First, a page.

BIG changes are coming, that much was clear, though Becky Burleigh kept quiet on the seismic personal shift she was about to publicly announce.
It is Friday January 29. Becky is sat in her office chatting on zoom with us and US Youth Soccer CEO Skip Gilbert about their upcoming appearance at the Soccer Innovation.
So, instead of getting the scoop of the month for January in women’s college soccer, we are listening to Becky’s share some of her thoughts on the future of the sport at collegiate level, not her next step as Head Coach of the Florida Gators.
As the only head coach the women’s soccer programme at the University of Florida has known since it came into existence in 1995, it never crossed our minds that this was the day she had decided to bring the curtain down after 26 seasons of winning.
In hindsight, we are grateful that Becky was willing to find time in the middle of the biggest decision on her career she has probably made for 26 years, and hope it proves to be as successful as the one she made in 1995 that led to 14 Southeastern Conference regular-season championships, and 22 appearances in the NCAA tournament and the 98 Championship season with future USWNT stars Danielle Fotopoulos, Abby Wambach and Heather Mitts.
It is an honour, then, that in the midst of her farewell season as Gators head coach Becky will take part in the opening session of Soccer Innovation Summit on March 3 (12pm EST).
Our chats in that eventful week last month, focused on what topics Becky would speak about in her presentation and discussion alongside another pioneer of women’s college soccer, Lesle Gallimore, who is now commissioner of the Girls Academy League after stepping down as Washington Huskies head coach in her 26th season, Skip and Black Watch Premier CEO Steve Freeman.
Over the past 26 years Becky has been part of the single-most dominant force in the developing women footballers. It has helped to produce the most successful national team in the world, while also being responsible for the majority of the best players in the other leading women’s soccer nations.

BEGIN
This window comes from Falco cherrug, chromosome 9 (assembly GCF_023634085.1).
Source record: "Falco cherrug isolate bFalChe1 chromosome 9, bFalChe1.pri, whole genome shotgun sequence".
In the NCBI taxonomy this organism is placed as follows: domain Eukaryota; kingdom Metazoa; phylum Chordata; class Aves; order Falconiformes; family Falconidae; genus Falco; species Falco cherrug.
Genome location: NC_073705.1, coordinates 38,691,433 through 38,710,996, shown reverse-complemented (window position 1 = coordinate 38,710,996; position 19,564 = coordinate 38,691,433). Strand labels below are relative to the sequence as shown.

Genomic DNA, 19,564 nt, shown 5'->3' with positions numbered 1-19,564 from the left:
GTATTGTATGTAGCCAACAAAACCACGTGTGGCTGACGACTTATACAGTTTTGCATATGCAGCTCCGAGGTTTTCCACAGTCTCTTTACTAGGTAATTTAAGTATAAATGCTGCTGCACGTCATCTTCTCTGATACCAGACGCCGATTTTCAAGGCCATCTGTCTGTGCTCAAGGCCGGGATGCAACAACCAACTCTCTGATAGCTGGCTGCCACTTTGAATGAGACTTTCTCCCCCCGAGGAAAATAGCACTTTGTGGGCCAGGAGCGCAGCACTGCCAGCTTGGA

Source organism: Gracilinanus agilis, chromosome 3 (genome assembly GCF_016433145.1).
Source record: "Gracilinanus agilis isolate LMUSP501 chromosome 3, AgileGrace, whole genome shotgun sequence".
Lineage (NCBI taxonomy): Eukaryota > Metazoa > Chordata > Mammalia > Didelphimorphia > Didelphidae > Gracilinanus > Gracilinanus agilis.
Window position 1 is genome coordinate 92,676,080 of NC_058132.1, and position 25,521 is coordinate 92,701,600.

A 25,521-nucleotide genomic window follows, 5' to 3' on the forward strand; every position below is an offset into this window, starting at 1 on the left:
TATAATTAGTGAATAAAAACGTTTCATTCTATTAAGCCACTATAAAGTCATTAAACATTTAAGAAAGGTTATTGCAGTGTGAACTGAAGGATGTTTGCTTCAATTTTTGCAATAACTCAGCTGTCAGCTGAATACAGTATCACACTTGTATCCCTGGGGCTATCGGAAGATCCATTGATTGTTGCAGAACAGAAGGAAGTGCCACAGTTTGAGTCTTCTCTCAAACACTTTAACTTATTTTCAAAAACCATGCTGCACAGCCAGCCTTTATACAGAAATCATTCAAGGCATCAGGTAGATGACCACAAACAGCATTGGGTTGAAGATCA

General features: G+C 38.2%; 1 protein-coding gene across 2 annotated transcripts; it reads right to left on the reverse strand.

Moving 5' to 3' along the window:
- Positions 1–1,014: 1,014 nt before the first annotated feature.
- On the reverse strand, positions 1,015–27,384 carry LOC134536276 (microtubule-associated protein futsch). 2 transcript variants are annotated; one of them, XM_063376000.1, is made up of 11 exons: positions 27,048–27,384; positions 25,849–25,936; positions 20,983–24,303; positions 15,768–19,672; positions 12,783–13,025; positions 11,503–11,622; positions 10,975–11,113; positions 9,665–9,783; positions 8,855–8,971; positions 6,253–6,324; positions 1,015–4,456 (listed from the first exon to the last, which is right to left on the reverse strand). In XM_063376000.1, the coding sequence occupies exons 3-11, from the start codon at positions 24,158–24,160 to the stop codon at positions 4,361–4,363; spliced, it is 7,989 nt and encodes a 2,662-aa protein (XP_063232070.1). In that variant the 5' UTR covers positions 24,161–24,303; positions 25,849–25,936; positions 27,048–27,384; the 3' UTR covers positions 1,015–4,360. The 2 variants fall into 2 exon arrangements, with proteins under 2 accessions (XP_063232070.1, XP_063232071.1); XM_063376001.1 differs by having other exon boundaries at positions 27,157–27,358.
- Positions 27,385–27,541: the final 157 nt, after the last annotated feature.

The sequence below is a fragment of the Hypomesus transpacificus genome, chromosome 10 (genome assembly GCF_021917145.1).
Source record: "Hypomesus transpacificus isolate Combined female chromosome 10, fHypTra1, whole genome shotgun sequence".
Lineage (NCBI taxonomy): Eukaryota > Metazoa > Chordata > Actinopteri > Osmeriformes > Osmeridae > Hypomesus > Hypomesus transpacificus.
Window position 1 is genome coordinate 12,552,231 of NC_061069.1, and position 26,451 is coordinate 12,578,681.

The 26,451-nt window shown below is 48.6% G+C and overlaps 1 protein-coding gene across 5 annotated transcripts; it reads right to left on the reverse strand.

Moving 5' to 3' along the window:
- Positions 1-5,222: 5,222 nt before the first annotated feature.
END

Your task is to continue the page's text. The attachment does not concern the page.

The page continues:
But that pathway is starting to change. It has already started to change in the men’s game with the College Draft in the men’s game now very much a secondary source of talent behind the blossoming Academy system. It is a system NWSL clubs look upon with excited eyes and are pushing for to be the major development pathway in the women’s games.
The biggest pressure that may force the change is coming from Europe, with the investment of the major soccer clubs across the continent, with girl’s academies now sharing facilities with the boys and not just a team name.
But the big game changer is the slow increase of money into the game, which is making it a viable career option straight out of school for many girls. The mindset is changing that a college degree is a necessity for the world’s best players because they need the safety of an education because the game will not provide the rewards their talent deserves.
That is the direction of flow Becky and many others see coming over the horizon fast.
For now the Varsity game remains dominant, investment in resources is higher than in the pro game and as such winning is the be all and end all. But a day of reckoning is coming for programme leaders in what they want to measure success by. The development vs winning conundrum will be high on the agenda.
Becky reckons the women’s game is about ten years behind where the men’s game in the US has evolved, so we are looking forward to hearing which direction she thinks College soccer needs to go in over the next decade.
Wednesday March 3 12.20 (EST)
BECKY BURLEIGH: College Soccer’s role in the development pathway
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